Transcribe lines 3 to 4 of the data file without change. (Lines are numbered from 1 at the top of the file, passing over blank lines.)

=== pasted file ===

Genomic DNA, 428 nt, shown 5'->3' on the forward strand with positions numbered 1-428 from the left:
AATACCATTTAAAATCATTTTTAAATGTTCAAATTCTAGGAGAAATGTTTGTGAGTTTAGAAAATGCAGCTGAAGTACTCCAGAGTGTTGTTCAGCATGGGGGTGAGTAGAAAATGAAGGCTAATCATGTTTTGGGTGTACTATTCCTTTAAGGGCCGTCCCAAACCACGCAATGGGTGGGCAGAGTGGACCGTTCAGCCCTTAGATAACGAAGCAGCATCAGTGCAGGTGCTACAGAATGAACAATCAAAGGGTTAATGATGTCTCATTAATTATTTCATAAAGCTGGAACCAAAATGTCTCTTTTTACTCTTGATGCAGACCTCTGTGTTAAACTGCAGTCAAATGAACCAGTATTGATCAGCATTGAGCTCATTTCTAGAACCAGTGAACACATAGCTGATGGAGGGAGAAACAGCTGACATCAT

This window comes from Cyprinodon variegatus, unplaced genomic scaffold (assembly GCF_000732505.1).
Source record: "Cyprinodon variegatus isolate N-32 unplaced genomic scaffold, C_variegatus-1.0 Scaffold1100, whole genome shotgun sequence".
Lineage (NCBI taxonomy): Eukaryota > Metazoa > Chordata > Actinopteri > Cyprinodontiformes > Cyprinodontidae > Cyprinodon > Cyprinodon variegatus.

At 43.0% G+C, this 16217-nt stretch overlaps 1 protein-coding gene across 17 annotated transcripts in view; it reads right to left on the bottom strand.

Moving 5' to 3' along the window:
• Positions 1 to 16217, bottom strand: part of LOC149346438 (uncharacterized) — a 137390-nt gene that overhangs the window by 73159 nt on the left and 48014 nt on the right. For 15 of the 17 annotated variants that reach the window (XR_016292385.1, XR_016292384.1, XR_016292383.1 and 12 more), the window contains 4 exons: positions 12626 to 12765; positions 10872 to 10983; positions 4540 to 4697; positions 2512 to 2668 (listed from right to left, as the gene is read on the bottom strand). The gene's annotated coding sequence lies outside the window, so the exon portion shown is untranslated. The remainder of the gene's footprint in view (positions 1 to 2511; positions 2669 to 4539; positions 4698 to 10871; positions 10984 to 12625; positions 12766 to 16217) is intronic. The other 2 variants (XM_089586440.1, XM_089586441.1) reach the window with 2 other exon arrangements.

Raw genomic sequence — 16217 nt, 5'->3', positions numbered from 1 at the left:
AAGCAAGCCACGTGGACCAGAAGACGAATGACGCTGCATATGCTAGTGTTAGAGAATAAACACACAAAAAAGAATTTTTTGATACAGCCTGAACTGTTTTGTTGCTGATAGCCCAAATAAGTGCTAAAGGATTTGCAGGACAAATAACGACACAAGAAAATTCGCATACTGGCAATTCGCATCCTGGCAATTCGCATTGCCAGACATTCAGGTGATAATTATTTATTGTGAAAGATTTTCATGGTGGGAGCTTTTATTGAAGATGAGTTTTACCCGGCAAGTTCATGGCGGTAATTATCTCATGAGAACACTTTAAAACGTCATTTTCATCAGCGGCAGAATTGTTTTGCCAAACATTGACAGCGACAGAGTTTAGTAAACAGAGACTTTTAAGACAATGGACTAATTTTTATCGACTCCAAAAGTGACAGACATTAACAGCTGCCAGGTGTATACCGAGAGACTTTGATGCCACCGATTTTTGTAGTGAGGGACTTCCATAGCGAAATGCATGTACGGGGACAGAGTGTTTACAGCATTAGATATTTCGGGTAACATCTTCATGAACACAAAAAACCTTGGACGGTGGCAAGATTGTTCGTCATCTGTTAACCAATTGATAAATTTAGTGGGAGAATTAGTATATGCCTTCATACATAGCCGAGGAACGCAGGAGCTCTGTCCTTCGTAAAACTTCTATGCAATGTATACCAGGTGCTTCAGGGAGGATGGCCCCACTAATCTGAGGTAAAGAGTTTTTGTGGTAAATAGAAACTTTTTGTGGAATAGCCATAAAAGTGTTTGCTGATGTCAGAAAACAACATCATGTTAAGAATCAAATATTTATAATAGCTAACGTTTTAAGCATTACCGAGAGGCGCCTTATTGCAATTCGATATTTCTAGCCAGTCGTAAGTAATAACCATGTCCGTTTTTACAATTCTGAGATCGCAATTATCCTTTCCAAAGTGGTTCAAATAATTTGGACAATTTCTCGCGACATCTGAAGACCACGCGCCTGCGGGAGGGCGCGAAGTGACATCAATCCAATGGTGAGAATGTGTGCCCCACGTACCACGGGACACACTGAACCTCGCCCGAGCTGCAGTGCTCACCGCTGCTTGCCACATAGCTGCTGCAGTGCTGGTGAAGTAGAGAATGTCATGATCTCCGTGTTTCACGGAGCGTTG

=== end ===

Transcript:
This window comes from Cyprinodon variegatus, unplaced genomic scaffold (assembly GCF_000732505.1).
Source record: "Cyprinodon variegatus isolate N-32 unplaced genomic scaffold, C_variegatus-1.0 Scaffold1100, whole genome shotgun sequence".